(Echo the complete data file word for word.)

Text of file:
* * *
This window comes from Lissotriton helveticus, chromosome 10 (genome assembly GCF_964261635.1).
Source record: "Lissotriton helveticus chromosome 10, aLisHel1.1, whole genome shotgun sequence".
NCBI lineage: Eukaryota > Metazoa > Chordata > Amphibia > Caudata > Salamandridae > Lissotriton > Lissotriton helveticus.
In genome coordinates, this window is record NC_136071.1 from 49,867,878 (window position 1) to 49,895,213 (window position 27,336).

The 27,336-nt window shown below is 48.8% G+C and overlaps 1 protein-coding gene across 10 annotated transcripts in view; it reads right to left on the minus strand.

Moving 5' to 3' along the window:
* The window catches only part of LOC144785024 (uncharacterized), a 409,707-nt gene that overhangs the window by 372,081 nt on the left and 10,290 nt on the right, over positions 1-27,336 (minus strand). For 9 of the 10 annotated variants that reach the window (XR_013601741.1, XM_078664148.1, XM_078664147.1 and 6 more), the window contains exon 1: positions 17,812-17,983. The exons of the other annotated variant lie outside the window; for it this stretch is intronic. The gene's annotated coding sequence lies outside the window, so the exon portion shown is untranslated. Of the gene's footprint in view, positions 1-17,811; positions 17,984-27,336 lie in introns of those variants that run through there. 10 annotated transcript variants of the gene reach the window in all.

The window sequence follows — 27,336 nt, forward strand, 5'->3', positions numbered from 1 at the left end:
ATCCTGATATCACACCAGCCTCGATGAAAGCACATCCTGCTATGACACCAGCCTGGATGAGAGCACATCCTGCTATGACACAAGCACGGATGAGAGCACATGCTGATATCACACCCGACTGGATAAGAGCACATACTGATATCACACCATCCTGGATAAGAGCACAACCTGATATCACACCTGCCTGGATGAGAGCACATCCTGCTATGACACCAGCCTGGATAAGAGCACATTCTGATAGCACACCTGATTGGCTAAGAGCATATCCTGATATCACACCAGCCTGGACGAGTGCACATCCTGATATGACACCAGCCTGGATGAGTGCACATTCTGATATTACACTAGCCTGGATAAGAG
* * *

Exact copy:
This window comes from Lissotriton helveticus, chromosome 10 (genome assembly GCF_964261635.1).
Source record: "Lissotriton helveticus chromosome 10, aLisHel1.1, whole genome shotgun sequence".
NCBI lineage: Eukaryota > Metazoa > Chordata > Amphibia > Caudata > Salamandridae > Lissotriton > Lissotriton helveticus.
In genome coordinates, this window is record NC_136071.1 from 49,867,878 (window position 1) to 49,895,213 (window position 27,336).

The 27,336-nt window shown below is 48.8% G+C and overlaps 1 protein-coding gene across 10 annotated transcripts in view; it reads right to left on the minus strand.

Moving 5' to 3' along the window:
* The window catches only part of LOC144785024 (uncharacterized), a 409,707-nt gene that overhangs the window by 372,081 nt on the left and 10,290 nt on the right, over positions 1-27,336 (minus strand). For 9 of the 10 annotated variants that reach the window (XR_013601741.1, XM_078664148.1, XM_078664147.1 and 6 more), the window contains exon 1: positions 17,812-17,983. The exons of the other annotated variant lie outside the window; for it this stretch is intronic. The gene's annotated coding sequence lies outside the window, so the exon portion shown is untranslated. Of the gene's footprint in view, positions 1-17,811; positions 17,984-27,336 lie in introns of those variants that run through there. 10 annotated transcript variants of the gene reach the window in all.

The window sequence follows — 27,336 nt, forward strand, 5'->3', positions numbered from 1 at the left end:
ATCCTGATATCACACCAGCCTCGATGAAAGCACATCCTGCTATGACACCAGCCTGGATGAGAGCACATCCTGCTATGACACAAGCACGGATGAGAGCACATGCTGATATCACACCCGACTGGATAAGAGCACATACTGATATCACACCATCCTGGATAAGAGCACAACCTGATATCACACCTGCCTGGATGAGAGCACATCCTGCTATGACACCAGCCTGGATAAGAGCACATTCTGATAGCACACCTGATTGGCTAAGAGCATATCCTGATATCACACCAGCCTGGACGAGTGCACATCCTGATATGACACCAGCCTGGATGAGTGCACATTCTGATATTACACTAGCCTGGATAAGAG